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Withdrawing on the PGA Tour has become the easiest way out

Shane Bacon
Devil Ball Golf
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This is become a normal scene on the PGA Tour — Getty Images

There are few words an athlete wants to be called less than a quitter.

Being labeled a cheat means your career will never be the same, but a quitter? That means you got to a point in a tournament and decided you’d had enough before it was over.

Quitting is the newest trend on the PGA Tour and it has becoming a serious problem. Some of the biggest names in the game have decided if they have a bad round of golf, instead of toughing it out and seeing what type of character they might build, they’d rather leave early, hop on the private jet and head elsewhere instead of living up to their obligations.

Some of the biggest names in the game have taken to the two-letter excuse this season, and I would point each out by name but who knows who was really hurt and who just left because they had a bad day.

It has become such a problem that Billy Horschel took to Twitter to let everyone know how he felt about the latest trend.

Quitting isn’t acceptable. It isn’t. You can’t commit to a tournament and have thousands of fans buy tickets only to leave because you had a bad day.

Golf is hard. There will be plenty of bad days. Sticking it out will mean more to you in the long run than going home early to sit in your mansion and play with your Google Glass.

If you're hurt, or hurt yourself on the course, by all means get out of there before you hurt yourself more, but you're telling me these superstar athletes are injuring themselves weekly and it seems to only happen when their rounds start to balloon?

Years ago when I was playing junior golf I was invited to the AJGA Robert Trent Jones Jr. Invitational. It was a big deal for me and a chance to further prove that I was a “somebody” in the junior golf circuit. The course was a few hours from my East Texas home and I made the same drive with my parents that so many junior golf families take to event after event. The weather was horrible, the fairways were so soaked they hadn’t been cut in days and after an opening nine 37, my tournament went to shreds.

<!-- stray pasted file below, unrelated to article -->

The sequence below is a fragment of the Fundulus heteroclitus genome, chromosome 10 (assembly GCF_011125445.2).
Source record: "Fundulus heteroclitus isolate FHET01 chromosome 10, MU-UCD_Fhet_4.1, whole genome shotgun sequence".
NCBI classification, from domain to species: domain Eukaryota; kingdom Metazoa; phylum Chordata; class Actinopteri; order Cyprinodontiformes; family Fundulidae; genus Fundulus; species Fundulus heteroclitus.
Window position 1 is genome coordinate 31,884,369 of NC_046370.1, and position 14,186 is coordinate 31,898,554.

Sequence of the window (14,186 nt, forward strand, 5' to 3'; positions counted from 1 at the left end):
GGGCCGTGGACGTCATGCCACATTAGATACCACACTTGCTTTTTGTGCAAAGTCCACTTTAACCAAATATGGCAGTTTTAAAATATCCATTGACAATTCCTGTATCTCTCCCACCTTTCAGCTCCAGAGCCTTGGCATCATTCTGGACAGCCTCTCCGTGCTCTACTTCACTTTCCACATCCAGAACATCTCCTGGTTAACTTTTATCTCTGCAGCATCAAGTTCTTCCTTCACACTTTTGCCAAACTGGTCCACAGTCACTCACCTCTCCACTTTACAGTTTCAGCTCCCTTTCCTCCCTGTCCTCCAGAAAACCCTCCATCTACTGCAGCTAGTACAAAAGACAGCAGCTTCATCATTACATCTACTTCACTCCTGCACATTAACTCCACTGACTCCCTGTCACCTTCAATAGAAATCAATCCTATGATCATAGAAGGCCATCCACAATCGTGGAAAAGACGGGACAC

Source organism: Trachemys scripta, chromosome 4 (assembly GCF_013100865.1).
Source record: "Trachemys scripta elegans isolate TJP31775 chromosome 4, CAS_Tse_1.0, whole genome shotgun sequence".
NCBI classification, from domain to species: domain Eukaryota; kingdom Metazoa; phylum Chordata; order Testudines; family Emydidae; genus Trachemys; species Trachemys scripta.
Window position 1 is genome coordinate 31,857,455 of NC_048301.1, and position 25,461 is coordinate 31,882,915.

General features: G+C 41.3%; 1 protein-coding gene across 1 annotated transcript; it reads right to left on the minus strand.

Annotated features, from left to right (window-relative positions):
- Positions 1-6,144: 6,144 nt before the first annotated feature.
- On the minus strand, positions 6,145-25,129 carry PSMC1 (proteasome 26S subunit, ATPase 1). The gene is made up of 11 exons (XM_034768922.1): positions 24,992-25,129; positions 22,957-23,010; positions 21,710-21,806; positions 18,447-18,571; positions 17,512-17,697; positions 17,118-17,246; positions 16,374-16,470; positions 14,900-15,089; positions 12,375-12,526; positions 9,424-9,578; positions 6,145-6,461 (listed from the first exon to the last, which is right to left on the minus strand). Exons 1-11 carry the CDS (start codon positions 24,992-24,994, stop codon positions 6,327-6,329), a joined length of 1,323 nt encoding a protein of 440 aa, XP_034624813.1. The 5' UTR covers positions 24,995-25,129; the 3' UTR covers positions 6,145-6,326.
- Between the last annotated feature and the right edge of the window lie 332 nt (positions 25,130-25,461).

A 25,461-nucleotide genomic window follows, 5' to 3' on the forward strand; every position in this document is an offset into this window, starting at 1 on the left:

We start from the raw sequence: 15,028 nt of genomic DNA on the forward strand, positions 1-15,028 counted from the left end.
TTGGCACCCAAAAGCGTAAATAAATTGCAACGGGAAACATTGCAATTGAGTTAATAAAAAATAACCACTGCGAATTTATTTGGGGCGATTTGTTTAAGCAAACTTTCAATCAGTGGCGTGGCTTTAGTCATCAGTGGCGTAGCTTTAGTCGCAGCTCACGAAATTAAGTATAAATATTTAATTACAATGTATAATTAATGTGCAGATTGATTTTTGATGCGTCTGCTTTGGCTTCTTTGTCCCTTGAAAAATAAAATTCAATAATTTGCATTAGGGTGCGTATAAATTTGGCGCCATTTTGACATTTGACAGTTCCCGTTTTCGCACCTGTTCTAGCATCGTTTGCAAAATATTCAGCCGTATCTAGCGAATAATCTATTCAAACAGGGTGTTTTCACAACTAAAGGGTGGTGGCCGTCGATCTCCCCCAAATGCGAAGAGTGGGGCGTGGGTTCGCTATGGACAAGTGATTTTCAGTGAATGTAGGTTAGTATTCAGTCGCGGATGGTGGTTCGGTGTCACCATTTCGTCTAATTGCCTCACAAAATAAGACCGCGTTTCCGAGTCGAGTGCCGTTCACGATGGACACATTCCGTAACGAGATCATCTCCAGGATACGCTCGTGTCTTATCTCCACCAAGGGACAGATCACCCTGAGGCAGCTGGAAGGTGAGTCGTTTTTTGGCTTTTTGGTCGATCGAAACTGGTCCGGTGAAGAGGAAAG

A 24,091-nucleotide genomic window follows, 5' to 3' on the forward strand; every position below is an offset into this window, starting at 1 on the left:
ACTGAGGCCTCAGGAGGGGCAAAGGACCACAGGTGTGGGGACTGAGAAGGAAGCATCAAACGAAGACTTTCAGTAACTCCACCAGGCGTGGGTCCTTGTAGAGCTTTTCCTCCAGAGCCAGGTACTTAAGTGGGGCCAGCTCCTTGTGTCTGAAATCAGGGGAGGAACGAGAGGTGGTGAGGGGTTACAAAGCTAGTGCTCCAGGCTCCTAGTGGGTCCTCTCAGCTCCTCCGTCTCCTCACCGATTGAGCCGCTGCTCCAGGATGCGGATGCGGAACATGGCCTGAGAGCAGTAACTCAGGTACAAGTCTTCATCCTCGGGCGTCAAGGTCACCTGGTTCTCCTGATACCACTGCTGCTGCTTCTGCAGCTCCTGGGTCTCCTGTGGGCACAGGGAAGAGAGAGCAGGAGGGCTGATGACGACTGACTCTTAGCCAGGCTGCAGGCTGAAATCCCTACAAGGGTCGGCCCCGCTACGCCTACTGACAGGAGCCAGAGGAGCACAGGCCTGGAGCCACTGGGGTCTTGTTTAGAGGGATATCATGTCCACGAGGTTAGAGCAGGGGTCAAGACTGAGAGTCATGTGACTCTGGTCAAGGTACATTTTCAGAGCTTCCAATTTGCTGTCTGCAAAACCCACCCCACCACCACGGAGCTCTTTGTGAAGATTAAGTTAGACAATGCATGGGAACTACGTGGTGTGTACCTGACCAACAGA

The rounds took forever, I had no chance of carding a top-25 or top-10 and after long talks with my dad, a man as dependable as a sunrise, I decided to withdraw and go home early.

To this day it is one of those big golf decisions I regret. I told myself I wouldn’t do it again. Even as a kid I realized it was a weak way out of a bad situation.

Years later, in college, I remember firing some ridiculously high number in the opening round of an U.S. Amateur qualifier. Usually those go 36 holes, and if you ever look at a sheet of scores you’ll see dozens and dozens of guys that quit after 18, but I decided to stick it out because I had signed up and I remembered those days back in junior golf.

I remembered my mistake.

The second round ended with something around even par, way better than the first round but still not even close to what was expected to get into the tournament. I remember my dad telling me how proud he was of me for playing, and finishing, and I even got some respect from a playing partner that had really gone low both rounds and had a legit chance of getting into the USGA championship.

This isn't a story of my nobility. I've done plenty of stupid stuff on the golf course, thrown plenty of golf clubs and had a lot of rounds I let get away because I was frustrated, but the point is realizing what you've done and changing it.

Quitting is easy in golf. Unlike basketball or baseball or football, a bad opening round can doom you for the week. A wise man once said that you can’t win a golf tournament on Thursday but you can sure lose one, and those words hold true at every golf event across the country.

But the trend isn’t acceptable for our pros. The PGA Tour needs to do something about this. They need to make sure these players can’t just leave when the things go bad.

It might not make sense to a millionaire that has everything he has ever wanted and more, but sometimes you learn the most about yourself when you grit out a bad day. You learn about your character, your golf game and what you really can do when the going gets tough.

These are the types of lesson you can lean on when you’re leading the U.S. Open on a Sunday and start out bogey-bogey-bogey or hit a shot out of bounds with a three-shot lead on the 72nd hole.

It’s the bad beats of the world that test you, and that’s when the toughness stands out.

Withdrawing has become a word synonymous with quitting on the PGA Tour, and it’s time the men in charge change that.

If not, we will see more and more of those WDs at the bottom of the PGA Tour leaderboards and more and more of our big names that don’t need the weekend check getting out as soon as they can when their game isn’t as sharp as they had hoped.

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Shane Bacon is the editor of Devil Ball Golf and Busted Racquet on Yahoo Sports. Have a tip? Email him at shanebaconblogs@yahoo.com or

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